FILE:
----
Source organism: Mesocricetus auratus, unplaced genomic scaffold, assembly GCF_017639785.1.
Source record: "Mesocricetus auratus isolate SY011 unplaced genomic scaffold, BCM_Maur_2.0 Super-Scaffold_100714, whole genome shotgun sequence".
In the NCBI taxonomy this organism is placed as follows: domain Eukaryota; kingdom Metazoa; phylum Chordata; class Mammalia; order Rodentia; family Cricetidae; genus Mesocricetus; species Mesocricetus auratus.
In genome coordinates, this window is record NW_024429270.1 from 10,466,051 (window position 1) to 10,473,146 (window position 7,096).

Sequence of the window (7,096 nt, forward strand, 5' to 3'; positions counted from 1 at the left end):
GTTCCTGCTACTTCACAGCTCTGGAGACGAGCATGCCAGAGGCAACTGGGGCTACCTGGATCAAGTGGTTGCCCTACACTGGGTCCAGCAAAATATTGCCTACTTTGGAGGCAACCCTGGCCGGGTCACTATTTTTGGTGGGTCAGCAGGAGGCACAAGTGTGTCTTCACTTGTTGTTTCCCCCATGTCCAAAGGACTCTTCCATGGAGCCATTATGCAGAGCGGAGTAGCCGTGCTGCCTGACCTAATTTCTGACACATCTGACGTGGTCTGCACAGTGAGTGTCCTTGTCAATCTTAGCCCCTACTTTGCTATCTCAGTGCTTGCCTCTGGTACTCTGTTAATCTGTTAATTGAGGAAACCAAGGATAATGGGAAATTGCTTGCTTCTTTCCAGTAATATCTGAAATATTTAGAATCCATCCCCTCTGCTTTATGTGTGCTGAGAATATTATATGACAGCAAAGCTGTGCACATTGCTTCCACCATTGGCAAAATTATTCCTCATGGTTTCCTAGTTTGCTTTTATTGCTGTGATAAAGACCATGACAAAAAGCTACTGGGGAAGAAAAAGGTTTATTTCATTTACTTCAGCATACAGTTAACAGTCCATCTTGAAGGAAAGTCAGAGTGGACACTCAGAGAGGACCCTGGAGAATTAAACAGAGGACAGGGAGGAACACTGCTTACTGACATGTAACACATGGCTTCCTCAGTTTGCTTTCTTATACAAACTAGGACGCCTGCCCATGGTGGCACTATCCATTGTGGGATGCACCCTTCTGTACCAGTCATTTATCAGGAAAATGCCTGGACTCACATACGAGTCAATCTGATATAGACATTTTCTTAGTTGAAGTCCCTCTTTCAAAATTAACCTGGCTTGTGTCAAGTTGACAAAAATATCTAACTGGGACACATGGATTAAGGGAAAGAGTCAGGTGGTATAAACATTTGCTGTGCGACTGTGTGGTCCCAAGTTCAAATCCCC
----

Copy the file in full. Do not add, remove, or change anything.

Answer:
Source organism: Mesocricetus auratus, unplaced genomic scaffold, assembly GCF_017639785.1.
Source record: "Mesocricetus auratus isolate SY011 unplaced genomic scaffold, BCM_Maur_2.0 Super-Scaffold_100714, whole genome shotgun sequence".
In the NCBI taxonomy this organism is placed as follows: domain Eukaryota; kingdom Metazoa; phylum Chordata; class Mammalia; order Rodentia; family Cricetidae; genus Mesocricetus; species Mesocricetus auratus.
In genome coordinates, this window is record NW_024429270.1 from 10,466,051 (window position 1) to 10,473,146 (window position 7,096).

Sequence of the window (7,096 nt, forward strand, 5' to 3'; positions counted from 1 at the left end):
GTTCCTGCTACTTCACAGCTCTGGAGACGAGCATGCCAGAGGCAACTGGGGCTACCTGGATCAAGTGGTTGCCCTACACTGGGTCCAGCAAAATATTGCCTACTTTGGAGGCAACCCTGGCCGGGTCACTATTTTTGGTGGGTCAGCAGGAGGCACAAGTGTGTCTTCACTTGTTGTTTCCCCCATGTCCAAAGGACTCTTCCATGGAGCCATTATGCAGAGCGGAGTAGCCGTGCTGCCTGACCTAATTTCTGACACATCTGACGTGGTCTGCACAGTGAGTGTCCTTGTCAATCTTAGCCCCTACTTTGCTATCTCAGTGCTTGCCTCTGGTACTCTGTTAATCTGTTAATTGAGGAAACCAAGGATAATGGGAAATTGCTTGCTTCTTTCCAGTAATATCTGAAATATTTAGAATCCATCCCCTCTGCTTTATGTGTGCTGAGAATATTATATGACAGCAAAGCTGTGCACATTGCTTCCACCATTGGCAAAATTATTCCTCATGGTTTCCTAGTTTGCTTTTATTGCTGTGATAAAGACCATGACAAAAAGCTACTGGGGAAGAAAAAGGTTTATTTCATTTACTTCAGCATACAGTTAACAGTCCATCTTGAAGGAAAGTCAGAGTGGACACTCAGAGAGGACCCTGGAGAATTAAACAGAGGACAGGGAGGAACACTGCTTACTGACATGTAACACATGGCTTCCTCAGTTTGCTTTCTTATACAAACTAGGACGCCTGCCCATGGTGGCACTATCCATTGTGGGATGCACCCTTCTGTACCAGTCATTTATCAGGAAAATGCCTGGACTCACATACGAGTCAATCTGATATAGACATTTTCTTAGTTGAAGTCCCTCTTTCAAAATTAACCTGGCTTGTGTCAAGTTGACAAAAATATCTAACTGGGACACATGGATTAAGGGAAAGAGTCAGGTGGTATAAACATTTGCTGTGCGACTGTGTGGTCCCAAGTTCAAATCCCC